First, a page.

No one likes to do badly, especially if you’ve put in time and effort and expected a good grade. However, everyone has off days, and targets can be missed without even knowing it. For this reason, coming to terms with the idea of failing – or not doing as well as you wanted – is something you should work on. We don’t want you to accept the idea of doing badly, as there’s always room for improvement, but you need to be prepared so if the worst does happen, you don’t end up retreating into a circle of giving up, resentment and self-doubt.
First of all, remember that it’s not the end of the world. Doing badly in an exam or a piece of work can be disheartening and crushing, but it won’t have ruined everything. Sometimes it’s just a case of having to do better in another module, so if this is the case, dedicate more of your time to pushing your marks up in areas you know you can do well in, as well as studying harder for subjects you’re unsure of. However, if this bad mark means you won’t get into the university or college you’re applying for, or drags your grades down too far to be lifted by up better marks, it’s easy to feel like everything’s been ruined. Before you sink into this state of mind, remember that retakes are fine: there’s no rule saying that you have to go to university straight away, and sometimes taking a year out to revise and retake can be better – and just think of the money you can earn to get you through your first year!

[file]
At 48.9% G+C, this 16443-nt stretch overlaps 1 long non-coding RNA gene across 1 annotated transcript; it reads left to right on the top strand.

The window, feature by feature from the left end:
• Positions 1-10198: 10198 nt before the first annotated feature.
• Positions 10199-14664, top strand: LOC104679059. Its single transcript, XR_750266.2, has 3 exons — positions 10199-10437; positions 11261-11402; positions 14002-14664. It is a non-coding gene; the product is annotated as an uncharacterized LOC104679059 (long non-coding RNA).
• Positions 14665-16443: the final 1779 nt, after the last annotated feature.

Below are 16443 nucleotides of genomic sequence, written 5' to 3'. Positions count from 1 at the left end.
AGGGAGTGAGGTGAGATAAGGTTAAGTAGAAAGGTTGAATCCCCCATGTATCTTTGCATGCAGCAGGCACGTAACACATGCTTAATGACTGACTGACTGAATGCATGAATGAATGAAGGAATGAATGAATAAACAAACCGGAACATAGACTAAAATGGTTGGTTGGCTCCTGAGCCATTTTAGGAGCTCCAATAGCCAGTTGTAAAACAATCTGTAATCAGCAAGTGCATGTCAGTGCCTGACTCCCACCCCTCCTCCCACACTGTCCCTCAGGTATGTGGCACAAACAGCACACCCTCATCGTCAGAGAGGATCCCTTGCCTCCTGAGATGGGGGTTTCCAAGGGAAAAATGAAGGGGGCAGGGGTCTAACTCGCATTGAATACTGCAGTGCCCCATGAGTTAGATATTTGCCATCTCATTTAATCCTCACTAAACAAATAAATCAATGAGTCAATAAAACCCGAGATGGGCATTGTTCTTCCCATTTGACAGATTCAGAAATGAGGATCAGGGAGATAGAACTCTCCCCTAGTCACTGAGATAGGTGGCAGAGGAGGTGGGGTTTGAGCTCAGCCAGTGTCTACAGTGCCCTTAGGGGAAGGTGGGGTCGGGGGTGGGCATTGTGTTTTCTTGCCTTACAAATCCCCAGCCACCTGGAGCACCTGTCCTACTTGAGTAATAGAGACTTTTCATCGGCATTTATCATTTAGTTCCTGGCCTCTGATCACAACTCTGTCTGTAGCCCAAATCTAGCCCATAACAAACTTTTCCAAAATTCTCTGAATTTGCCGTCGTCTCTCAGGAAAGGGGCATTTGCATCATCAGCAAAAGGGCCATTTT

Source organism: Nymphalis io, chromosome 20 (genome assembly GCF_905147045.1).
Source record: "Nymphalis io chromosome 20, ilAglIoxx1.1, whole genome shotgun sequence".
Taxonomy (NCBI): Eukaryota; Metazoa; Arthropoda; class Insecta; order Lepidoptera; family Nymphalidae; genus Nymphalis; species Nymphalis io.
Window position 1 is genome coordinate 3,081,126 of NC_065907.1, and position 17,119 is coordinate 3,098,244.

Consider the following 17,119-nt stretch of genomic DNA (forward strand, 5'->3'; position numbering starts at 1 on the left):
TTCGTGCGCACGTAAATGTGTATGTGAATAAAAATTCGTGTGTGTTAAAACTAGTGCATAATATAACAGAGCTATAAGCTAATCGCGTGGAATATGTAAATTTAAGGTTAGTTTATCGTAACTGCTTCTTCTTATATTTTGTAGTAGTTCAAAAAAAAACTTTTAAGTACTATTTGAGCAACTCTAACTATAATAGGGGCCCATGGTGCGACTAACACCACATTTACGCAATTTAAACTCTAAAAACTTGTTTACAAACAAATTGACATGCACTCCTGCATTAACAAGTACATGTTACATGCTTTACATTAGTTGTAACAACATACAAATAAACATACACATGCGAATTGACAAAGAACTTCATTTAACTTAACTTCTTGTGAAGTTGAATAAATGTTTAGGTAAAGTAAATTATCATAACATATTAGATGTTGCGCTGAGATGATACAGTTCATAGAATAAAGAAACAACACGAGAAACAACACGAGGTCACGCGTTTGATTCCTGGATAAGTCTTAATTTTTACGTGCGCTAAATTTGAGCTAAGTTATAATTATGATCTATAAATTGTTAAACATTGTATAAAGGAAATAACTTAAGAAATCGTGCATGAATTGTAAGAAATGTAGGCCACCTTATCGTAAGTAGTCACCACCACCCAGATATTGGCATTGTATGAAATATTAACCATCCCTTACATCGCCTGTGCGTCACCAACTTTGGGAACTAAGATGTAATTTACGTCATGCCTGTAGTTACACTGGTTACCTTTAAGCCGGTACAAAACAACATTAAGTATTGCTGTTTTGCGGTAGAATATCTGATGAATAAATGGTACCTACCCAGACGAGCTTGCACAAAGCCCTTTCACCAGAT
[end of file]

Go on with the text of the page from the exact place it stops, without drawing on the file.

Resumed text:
Don’t keep it bottled up: no one expects you to have everything sorted all of the time. If you need help, support or guidance, ask for it. There are many organisations around that can help you deal with not getting the grades you wanted. Similarly, UCAS are extremely useful when it comes to getting advice about clearing, as well as deferring years and negotiating with universities. You’d be surprised how many people worry about failing, or are secretive about the results they get, so don’t be afraid to open up and tell friends that you aren’t happy with what you got. Sometimes having a laugh and sharing your concerns is enough to lift the burden off your shoulders.
If you keep tripping over the same subject, and don’t improve, it’s worth considering changing something. This might be something as small as how much time you dedicate to revision, homework and background study, or as large as switching courses. As long as you decide early enough, or are prepared to retake a year, changing courses or swapping subjects is a worthwhile decision if you feel you aren’t cut out for it. Similarly, altering how you revise and how much time you spend on a subject you do badly in can work wonders. Find as much extra help as you can: this could be anything from speaking to your teacher at lunch, organising study sessions with a friend, or upping your hours with your tutor. Either way, there’s no harm in saying you were wrong about a subject choice, and changing to something you’ll do better in.
Feeling like a failure is horrible, and no one wants to admit when they’ve done less than well, but bottling it up and taking it out on yourself is always more harmful than opening up and getting help. It’s a big step, but it’s one that you’ll remember for the rest of your life – and there’ll be many more mistakes to face in the future!
Written by JC (Guest Blogger)
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